WildAid and the Galapagos Biosecurity Agency launch a canine unit to prevent the spread of invasive species in the Galapagos islands.

Rex undergoing training.

Invasive species pose one of the greatest threats to the conservation of the Galapagos Islands. That’s why together with the Galapagos Conservancy, WildAid helped the Galapagos Biosecurity Agency (ABG) form a specialized canine unit to protect these unique islands from invasive species.

In 2016, we selected and trained two dogs and three handlers, as well as constructed the necessary infrastructure (kennels and offices) for the unit. The canine unit will provide a versatile and low cost method of detecting illegal substances to prevent their entry into the Galapagos archipelago.

The first stage of the training was done in Quito, where the dogs spent three months training in the identification of nine odors selected by the ABG because they are prohibited from entering the Galapagos, but are commonly found on passengers attempting to smuggle them onto the islands, including oranges, dragon fruit, and passion fruit.

The dogs were tested on their success in detection and their adaptability by identifying the odors in different locations. Unfortunately, one of the canines presented some skin sensitivity issues during this phase and had to be returned to the organization Cobra Canina for a replacement. The new canine is expected to arrive in the next few months.

The canine handlers.

The second phase of the program was done in Santa Cruz Island in the Galapagos and consisted in the selection and training of canine handlers. A pool of 11 candidates underwent a rigorous selection process, and of those we selected three canine handlers. The process included basic personality tests, psychomotricity tests (the relation between mental and physical processes) and other aptitude tests to select the best candidates.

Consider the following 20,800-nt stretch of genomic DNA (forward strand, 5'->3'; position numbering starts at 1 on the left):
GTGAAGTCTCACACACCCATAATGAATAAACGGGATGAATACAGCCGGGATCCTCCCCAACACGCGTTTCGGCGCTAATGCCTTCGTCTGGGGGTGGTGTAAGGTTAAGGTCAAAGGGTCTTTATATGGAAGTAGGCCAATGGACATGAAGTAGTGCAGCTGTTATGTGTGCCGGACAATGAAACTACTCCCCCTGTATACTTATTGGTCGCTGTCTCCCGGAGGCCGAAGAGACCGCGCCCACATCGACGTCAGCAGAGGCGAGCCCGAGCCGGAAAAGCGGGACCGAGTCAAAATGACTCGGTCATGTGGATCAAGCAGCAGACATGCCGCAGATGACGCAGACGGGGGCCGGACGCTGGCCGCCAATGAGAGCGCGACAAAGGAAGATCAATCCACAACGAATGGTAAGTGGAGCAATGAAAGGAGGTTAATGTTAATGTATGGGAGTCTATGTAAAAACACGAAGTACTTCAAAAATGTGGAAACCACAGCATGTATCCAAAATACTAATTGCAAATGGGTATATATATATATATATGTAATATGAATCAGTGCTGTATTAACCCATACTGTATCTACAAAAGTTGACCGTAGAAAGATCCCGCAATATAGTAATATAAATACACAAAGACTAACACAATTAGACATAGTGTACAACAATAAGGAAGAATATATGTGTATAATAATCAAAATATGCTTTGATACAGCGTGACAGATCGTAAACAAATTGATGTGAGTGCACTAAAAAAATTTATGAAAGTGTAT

After their selection, the three candidates were trained in basic care and maintenance of the canines and their kennels, storage of scent samples, canine handling techniques for detection of target scents including general search strategies in large areas, open areas, closed areas, proper walking techniques and reintroduction of scents.

Over the next few months, we will conduct onsite training at airports and ports for the canine teams and problem correction, as well as conduct initial training for the replacement canine from Cobra Canina for his introduction to the unit. The unit will officially launch in April with three handlers and two canines.

Thanks to the support of IGTOA and the Helmsley Charitable Trust, as well as our partners Galapagos Conservancy and the ABG, this canine unit will act as a strong and unobtrusive tool in the identification of hidden organic products in passenger luggage and cargo upon entry to the archipelago. The prevention of these products, along with our work in biosecurity in the Galapagos, could signify a decrease in the spread of invasive species or diseases that could affect the biodiversity, human health and agricultural development of the Galapagos Islands.